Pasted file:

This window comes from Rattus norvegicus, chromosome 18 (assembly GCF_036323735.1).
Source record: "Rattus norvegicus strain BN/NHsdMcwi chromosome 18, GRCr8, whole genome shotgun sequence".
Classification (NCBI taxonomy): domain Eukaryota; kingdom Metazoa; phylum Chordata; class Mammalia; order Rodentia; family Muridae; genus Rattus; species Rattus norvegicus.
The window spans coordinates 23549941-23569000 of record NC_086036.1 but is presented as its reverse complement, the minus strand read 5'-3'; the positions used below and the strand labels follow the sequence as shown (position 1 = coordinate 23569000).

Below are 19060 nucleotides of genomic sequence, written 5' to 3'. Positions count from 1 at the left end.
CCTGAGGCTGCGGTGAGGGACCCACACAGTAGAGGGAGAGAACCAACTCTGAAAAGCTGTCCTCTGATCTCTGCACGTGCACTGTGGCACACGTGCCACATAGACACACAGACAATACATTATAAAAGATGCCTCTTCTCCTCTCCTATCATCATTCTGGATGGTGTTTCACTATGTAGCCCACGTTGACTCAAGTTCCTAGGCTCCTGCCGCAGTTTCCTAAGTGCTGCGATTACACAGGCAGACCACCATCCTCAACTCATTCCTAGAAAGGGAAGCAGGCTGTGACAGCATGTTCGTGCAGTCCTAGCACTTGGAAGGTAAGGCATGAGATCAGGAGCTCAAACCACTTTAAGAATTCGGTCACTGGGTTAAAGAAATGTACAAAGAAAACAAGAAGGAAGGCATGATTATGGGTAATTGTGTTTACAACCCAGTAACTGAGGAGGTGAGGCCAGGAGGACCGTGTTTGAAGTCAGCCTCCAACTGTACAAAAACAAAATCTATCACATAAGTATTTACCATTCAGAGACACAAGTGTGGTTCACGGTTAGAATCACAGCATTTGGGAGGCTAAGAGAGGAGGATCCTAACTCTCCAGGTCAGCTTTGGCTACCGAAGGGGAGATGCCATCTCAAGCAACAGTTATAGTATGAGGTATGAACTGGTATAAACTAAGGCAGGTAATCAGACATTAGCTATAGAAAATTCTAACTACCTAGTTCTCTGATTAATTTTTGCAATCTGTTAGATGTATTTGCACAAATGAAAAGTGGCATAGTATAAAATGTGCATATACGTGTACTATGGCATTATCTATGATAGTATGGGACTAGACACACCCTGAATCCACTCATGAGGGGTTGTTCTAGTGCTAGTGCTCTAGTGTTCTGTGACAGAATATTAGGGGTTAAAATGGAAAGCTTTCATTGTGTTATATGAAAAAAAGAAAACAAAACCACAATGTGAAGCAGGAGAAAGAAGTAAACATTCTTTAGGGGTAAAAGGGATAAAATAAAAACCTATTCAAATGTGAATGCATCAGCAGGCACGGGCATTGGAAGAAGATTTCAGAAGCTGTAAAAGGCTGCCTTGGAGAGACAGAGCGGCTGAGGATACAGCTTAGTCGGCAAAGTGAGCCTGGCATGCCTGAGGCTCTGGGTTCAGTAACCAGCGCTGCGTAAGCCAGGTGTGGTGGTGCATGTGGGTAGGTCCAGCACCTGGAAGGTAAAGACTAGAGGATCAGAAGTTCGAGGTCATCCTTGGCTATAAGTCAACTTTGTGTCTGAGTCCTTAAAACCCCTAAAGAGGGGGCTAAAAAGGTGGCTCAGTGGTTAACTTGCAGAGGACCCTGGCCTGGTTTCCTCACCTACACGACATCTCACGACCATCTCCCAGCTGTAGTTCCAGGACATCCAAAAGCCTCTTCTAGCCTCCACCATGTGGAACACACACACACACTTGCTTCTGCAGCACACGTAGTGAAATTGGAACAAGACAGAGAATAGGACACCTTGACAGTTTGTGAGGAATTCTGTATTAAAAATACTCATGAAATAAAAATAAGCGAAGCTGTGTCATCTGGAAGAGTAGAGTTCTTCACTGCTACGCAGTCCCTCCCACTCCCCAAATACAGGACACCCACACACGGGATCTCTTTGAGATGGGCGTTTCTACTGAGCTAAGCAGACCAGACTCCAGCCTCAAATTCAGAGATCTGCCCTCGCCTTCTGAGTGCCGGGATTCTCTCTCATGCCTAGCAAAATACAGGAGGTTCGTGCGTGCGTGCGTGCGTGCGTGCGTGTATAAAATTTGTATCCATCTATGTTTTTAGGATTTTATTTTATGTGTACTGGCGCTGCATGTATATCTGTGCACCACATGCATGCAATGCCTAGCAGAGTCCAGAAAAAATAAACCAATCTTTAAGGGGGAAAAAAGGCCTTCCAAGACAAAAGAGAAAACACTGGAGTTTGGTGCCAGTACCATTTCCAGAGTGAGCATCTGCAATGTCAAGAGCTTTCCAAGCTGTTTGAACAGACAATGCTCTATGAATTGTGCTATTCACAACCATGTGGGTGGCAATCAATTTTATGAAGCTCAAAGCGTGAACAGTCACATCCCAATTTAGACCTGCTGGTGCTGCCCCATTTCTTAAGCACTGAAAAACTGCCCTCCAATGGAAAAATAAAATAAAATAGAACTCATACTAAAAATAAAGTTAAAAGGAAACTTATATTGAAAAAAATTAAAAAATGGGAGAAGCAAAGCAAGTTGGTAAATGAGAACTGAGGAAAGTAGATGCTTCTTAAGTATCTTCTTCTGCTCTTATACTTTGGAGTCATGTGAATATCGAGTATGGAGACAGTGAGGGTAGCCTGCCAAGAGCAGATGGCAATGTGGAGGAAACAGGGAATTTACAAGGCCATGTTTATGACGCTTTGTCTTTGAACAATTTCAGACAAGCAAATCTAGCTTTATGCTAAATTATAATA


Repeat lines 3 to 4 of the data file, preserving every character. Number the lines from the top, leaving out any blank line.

Classification (NCBI taxonomy): domain Eukaryota; kingdom Metazoa; phylum Chordata; class Mammalia; order Rodentia; family Muridae; genus Rattus; species Rattus norvegicus.
The window spans coordinates 23549941-23569000 of record NC_086036.1 but is presented as its reverse complement, the minus strand read 5'-3'; the positions used below and the strand labels follow the sequence as shown (position 1 = coordinate 23569000).